Our vision is to work towards a Zero Waste Island by reducing consumption, and by reusing or recycling waste material. To meet this goal within a reasonable time frame, we should deal with waste management issues urgently. We will adopt appropriate innovative recovery and disposal technologies and methods used across the world in managing waste. For example, use of Dendro Liquid Energy (DLE – nearly ‘zero-waste’) and smart bin technologies, eco-friendly biodegradable products, solar powered trash cleaners etc. Based on such technologies and methods, profitable ventures can be built using waste as a resource.
It is vital to address widespread corrupt practices that are prevailing in Sri Lanka. It can only be done through establishing an Independent Broad-Based Anti-Corruption Commission (IBAC). IBAC will have more powers than any anti-corruption body currently operating, and it will continue to operate combating corrupt activities on an ongoing basis.
Disasters are deadly and damage infrastructure and economies. Natural disasters have become a feature of global landscape and will continue causing personal, social, economic and environmental impacts that will take many years to dissipate. South Asia is one of the regions where exposure to disasters is high. The impact of disasters in the region prevents many thousands of people from breaking out of poverty.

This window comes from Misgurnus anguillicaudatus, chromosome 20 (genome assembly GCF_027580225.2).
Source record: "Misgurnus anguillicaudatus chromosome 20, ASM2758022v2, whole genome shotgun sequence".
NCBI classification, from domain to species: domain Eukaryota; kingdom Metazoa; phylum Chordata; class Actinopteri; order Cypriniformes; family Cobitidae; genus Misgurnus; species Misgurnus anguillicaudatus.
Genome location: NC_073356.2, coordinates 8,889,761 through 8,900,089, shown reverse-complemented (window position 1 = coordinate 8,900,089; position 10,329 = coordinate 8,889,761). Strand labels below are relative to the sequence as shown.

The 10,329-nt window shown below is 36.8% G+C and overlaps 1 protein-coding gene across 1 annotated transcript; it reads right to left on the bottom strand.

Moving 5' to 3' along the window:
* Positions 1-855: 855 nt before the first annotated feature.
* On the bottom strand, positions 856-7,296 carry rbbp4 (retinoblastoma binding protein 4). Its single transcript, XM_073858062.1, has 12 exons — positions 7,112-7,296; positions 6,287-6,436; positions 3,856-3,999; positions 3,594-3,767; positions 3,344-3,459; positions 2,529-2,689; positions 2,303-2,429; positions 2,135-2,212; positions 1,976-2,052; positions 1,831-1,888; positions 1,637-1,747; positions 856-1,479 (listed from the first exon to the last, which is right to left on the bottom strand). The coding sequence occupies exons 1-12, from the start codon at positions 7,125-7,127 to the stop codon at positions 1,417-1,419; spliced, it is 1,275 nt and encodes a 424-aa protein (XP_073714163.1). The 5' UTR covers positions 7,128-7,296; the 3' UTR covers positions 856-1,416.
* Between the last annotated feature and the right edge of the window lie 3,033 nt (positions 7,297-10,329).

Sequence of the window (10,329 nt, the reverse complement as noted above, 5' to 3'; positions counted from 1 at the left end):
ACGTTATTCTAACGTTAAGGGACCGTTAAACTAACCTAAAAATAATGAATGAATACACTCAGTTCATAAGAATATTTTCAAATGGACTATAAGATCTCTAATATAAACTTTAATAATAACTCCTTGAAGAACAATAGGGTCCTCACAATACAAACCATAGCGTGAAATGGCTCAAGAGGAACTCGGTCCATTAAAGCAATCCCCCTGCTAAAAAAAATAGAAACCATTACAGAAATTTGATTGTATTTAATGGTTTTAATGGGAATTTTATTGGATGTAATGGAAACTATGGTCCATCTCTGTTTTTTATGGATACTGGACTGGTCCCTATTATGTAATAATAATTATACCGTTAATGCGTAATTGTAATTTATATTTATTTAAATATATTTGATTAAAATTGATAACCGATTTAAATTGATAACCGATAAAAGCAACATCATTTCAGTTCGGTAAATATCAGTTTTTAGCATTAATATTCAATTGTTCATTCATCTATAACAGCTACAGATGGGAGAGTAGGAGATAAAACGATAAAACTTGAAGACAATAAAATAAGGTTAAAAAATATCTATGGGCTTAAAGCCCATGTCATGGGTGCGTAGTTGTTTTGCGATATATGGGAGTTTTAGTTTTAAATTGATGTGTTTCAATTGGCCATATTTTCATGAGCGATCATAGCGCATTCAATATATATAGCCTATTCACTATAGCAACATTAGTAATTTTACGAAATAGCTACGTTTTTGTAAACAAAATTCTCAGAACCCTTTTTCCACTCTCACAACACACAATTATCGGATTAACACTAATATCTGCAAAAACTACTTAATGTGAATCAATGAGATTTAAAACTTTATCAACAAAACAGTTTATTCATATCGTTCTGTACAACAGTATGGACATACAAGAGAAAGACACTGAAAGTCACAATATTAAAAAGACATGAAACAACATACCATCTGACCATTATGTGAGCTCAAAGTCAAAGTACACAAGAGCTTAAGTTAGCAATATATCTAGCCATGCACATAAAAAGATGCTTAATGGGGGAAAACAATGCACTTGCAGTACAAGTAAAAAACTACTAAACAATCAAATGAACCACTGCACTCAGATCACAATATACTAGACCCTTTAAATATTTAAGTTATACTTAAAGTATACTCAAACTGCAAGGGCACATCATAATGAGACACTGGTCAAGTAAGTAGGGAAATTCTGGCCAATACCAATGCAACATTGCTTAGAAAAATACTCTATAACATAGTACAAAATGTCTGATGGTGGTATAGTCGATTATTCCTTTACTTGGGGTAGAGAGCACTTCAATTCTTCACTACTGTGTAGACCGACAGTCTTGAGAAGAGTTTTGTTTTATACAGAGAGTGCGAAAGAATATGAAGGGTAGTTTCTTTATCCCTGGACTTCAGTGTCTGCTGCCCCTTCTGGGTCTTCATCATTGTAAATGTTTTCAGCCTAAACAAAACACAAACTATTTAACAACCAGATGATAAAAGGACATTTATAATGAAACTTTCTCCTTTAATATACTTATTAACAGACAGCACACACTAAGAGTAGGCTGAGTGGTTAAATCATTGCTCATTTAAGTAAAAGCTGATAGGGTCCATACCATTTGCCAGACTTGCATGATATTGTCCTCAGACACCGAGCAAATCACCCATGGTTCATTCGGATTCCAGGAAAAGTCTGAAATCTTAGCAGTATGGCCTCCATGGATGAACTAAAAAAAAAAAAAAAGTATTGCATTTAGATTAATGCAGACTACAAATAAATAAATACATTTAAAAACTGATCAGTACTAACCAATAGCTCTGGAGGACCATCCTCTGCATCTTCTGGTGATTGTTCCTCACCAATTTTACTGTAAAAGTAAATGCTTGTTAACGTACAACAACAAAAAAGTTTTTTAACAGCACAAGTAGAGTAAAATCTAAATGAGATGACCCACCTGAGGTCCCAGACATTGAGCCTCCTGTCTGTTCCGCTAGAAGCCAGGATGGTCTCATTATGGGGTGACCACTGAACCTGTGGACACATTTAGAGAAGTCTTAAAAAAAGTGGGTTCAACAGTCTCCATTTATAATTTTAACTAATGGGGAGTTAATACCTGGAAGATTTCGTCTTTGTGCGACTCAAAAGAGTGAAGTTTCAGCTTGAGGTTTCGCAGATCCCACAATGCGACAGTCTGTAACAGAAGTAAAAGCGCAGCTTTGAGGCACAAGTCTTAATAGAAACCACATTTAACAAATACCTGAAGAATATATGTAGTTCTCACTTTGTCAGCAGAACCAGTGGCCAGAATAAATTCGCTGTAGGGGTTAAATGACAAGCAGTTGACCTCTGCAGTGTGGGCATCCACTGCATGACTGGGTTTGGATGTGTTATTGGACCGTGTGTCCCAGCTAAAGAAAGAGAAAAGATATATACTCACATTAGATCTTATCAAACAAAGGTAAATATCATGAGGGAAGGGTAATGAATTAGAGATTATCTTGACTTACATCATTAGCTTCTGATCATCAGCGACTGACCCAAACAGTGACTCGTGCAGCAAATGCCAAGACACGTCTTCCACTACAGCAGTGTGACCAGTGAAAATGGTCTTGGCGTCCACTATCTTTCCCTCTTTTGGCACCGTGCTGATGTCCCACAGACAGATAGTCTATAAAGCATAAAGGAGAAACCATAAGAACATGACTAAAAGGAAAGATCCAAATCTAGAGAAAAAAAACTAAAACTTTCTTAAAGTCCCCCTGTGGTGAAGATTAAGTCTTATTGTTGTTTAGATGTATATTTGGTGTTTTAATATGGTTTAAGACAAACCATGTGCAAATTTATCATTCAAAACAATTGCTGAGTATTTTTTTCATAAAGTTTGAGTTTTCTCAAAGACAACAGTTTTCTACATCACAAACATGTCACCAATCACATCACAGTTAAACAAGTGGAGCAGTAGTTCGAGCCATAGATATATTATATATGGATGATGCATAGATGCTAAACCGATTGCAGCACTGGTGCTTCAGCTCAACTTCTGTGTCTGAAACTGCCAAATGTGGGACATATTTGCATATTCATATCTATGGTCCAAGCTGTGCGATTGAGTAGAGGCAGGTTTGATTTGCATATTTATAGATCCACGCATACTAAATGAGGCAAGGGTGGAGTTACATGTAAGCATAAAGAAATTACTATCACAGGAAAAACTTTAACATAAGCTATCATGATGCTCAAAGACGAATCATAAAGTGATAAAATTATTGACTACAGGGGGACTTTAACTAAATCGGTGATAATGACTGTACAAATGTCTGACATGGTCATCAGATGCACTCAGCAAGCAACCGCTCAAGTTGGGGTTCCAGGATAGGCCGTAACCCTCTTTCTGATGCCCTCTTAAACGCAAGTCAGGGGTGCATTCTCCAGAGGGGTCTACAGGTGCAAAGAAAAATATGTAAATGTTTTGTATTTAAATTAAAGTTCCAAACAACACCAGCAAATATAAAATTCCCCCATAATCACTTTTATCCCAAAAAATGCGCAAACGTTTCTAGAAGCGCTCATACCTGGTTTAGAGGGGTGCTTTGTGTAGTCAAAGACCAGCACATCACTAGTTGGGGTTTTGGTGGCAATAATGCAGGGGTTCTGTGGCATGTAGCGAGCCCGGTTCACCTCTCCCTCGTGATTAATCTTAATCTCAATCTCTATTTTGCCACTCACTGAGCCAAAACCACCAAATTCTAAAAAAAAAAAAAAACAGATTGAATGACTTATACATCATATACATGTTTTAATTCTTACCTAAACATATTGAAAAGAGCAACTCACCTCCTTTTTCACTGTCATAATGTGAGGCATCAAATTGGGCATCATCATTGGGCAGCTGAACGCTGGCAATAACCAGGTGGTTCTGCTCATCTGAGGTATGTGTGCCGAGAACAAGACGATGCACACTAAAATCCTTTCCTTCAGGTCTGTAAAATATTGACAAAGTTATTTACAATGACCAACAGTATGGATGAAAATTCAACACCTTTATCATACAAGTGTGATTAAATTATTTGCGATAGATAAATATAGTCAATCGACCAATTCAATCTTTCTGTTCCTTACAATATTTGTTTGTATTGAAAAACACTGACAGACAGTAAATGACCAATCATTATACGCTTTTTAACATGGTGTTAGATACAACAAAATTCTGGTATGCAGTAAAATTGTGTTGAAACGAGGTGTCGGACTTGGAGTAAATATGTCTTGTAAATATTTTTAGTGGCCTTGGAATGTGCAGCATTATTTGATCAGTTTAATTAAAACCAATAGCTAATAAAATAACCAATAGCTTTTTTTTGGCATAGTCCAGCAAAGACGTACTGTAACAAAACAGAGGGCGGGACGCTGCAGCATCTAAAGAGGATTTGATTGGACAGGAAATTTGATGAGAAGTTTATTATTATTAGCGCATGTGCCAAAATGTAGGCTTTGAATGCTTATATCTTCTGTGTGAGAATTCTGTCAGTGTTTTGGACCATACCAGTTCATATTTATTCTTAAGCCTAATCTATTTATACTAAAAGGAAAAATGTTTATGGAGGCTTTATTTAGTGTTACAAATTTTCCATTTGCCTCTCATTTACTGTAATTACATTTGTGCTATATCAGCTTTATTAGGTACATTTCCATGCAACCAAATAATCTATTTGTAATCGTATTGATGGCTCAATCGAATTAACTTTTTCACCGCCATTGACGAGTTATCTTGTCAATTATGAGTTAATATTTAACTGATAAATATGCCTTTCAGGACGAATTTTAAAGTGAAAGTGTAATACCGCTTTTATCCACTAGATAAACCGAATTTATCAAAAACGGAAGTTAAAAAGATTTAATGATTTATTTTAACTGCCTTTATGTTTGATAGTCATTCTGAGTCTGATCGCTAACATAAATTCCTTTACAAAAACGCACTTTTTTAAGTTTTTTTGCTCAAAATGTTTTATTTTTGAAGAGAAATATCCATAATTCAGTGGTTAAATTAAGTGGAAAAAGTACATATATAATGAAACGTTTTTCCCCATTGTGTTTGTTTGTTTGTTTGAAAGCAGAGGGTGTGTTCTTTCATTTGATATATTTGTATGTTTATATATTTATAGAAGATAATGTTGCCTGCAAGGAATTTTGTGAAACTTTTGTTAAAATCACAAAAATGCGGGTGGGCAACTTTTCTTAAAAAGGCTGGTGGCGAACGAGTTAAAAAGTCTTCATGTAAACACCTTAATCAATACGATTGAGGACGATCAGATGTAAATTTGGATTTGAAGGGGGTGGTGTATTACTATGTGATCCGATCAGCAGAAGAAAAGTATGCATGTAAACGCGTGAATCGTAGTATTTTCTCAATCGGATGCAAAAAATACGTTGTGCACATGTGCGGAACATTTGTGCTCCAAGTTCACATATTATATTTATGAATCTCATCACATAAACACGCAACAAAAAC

Repetitive disasters and shocks reduce the resilience of individuals, communities and societies. The psychosocial repercussion of disasters can be long lasting and may undermine well-being and threaten peace and human rights. This would further exacerbate with climate change, urbanisation and demographic shifts. Thus, reducing risk and building resilience to future disasters is a priority not only to save lives but also for sustainable economic growth.
We believe that natural disasters and hazards may be inevitable, though the suffering, destruction and the loss of life associated with those are not necessarily inevitable. We will undertake the activities that are needed to develop social resilience by analysing and managing risks, reducing vulnerability and building capacity to reduce risk and grow greater resilience. Investing in disaster management and social resilience is a precondition necessary for making development efforts sustainable. We believe integrating risk reduction into development is critical for achieving sustainable development. We will make arrangements for investing in risk reduction before disaster strikes. By better preparing the vulnerable, the poor and the marginalised, it will be able to recover faster.
We will work towards a more disaster resilient Sri Lanka, able to recognise current and future risk, reduce and manage those risks, and be better able to adapt to change and recover from disasters. We will highlight the stages of managing natural disasters while paying attention to the roles played by various stakeholders in the process of institutional building in disaster management.